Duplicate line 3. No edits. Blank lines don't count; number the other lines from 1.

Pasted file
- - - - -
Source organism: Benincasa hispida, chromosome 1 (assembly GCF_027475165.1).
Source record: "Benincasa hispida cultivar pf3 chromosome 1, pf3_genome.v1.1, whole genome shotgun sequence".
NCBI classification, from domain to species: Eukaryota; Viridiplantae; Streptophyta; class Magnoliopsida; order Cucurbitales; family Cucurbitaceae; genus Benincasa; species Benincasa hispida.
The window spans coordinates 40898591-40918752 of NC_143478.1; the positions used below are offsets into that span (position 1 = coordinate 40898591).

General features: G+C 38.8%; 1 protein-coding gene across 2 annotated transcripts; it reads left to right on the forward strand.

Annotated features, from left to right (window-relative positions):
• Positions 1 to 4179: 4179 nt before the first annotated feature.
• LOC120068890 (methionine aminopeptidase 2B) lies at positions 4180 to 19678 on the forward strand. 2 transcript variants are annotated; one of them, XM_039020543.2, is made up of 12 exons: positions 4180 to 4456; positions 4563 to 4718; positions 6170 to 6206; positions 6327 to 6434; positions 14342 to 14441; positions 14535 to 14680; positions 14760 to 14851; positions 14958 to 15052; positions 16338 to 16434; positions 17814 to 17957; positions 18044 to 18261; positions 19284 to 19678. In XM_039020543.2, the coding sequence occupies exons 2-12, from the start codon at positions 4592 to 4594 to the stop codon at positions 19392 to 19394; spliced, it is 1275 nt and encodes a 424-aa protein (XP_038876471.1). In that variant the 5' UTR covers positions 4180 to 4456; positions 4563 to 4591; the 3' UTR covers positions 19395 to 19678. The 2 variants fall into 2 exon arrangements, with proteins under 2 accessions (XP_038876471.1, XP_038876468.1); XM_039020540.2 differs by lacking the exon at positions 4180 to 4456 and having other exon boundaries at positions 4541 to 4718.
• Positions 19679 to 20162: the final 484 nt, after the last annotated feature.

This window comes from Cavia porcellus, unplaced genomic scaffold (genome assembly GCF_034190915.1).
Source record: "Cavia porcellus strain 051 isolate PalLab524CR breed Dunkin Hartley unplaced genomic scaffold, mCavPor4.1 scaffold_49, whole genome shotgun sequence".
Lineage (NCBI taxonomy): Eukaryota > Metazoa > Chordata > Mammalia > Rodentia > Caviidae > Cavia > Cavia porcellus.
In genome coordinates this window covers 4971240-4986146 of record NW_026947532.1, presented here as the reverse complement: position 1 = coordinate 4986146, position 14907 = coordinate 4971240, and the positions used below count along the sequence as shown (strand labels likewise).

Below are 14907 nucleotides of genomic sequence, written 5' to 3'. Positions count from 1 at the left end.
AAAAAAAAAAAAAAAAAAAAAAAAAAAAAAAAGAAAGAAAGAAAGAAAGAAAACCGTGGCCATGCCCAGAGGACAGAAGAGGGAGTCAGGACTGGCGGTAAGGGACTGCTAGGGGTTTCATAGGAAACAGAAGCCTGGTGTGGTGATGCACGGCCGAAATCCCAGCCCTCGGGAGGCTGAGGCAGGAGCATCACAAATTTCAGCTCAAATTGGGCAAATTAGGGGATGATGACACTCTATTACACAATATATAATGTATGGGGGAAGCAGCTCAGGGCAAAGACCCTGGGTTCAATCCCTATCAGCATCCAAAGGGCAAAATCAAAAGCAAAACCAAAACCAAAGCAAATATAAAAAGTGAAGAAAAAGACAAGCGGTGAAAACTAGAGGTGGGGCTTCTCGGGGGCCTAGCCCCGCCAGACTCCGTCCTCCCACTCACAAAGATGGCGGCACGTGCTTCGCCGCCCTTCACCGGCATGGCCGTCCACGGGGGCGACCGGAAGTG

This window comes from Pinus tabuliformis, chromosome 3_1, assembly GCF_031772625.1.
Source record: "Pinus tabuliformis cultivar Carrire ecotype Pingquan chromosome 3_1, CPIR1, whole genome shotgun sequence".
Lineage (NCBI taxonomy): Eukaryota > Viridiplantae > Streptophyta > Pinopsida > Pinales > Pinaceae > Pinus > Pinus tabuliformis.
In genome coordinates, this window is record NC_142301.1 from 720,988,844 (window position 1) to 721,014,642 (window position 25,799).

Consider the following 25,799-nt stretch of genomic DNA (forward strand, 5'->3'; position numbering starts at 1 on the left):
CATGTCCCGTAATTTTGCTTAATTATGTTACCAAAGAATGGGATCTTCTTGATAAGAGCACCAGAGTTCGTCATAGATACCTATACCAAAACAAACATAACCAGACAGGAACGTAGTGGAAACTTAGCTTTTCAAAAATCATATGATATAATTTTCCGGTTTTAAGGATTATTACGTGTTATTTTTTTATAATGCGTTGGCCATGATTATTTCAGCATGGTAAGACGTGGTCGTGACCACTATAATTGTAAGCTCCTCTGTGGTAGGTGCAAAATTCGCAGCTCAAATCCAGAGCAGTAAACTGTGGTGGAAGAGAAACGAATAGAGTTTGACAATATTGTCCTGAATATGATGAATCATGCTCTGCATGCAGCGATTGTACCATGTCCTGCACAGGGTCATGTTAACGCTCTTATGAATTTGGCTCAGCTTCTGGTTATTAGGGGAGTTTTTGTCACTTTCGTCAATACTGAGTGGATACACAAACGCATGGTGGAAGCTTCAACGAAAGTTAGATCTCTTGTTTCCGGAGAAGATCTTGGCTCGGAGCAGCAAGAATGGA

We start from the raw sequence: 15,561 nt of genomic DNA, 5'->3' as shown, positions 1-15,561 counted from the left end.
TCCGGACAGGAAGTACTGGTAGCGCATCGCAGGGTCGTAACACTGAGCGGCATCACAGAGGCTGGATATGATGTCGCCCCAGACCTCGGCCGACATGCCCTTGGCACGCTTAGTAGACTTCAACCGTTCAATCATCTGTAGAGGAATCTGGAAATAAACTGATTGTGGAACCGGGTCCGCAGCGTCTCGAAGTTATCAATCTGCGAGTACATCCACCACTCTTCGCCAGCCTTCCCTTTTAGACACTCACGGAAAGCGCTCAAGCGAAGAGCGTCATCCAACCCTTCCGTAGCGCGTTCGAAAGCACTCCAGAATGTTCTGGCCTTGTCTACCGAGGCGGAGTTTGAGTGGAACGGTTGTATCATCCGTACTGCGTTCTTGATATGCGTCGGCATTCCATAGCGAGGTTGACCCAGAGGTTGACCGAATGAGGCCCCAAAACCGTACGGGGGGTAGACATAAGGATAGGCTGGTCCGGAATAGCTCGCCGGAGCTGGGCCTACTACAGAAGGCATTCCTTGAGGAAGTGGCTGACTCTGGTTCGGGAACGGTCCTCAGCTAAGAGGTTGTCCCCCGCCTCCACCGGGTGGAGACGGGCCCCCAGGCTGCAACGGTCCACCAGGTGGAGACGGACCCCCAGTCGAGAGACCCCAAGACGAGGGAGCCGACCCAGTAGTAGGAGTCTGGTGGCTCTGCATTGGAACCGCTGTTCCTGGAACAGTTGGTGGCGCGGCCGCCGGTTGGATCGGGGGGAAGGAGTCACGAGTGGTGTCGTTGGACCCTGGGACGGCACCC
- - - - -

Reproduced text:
NCBI classification, from domain to species: Eukaryota; Viridiplantae; Streptophyta; class Magnoliopsida; order Cucurbitales; family Cucurbitaceae; genus Benincasa; species Benincasa hispida.